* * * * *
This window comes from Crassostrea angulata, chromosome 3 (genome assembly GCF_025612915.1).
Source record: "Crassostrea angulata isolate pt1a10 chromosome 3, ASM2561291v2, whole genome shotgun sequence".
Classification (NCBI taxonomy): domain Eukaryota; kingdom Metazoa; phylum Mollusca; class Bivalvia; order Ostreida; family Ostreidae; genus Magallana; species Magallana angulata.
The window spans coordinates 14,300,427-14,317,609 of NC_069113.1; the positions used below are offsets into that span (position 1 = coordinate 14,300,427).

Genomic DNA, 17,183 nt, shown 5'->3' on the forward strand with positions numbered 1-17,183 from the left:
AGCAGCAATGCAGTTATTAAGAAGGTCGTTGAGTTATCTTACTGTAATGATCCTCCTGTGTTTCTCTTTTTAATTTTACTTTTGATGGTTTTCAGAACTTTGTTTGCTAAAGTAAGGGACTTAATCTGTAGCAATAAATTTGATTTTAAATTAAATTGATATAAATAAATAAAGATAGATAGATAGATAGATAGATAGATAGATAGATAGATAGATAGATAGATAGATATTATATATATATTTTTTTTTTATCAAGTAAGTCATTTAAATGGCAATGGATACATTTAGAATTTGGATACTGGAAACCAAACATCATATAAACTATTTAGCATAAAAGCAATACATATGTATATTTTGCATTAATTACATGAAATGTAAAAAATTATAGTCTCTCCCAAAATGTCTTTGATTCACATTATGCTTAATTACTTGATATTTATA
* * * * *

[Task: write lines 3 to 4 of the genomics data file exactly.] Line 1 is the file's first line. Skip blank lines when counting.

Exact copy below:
Classification (NCBI taxonomy): domain Eukaryota; kingdom Metazoa; phylum Mollusca; class Bivalvia; order Ostreida; family Ostreidae; genus Magallana; species Magallana angulata.
The window spans coordinates 14,300,427-14,317,609 of NC_069113.1; the positions used below are offsets into that span (position 1 = coordinate 14,300,427).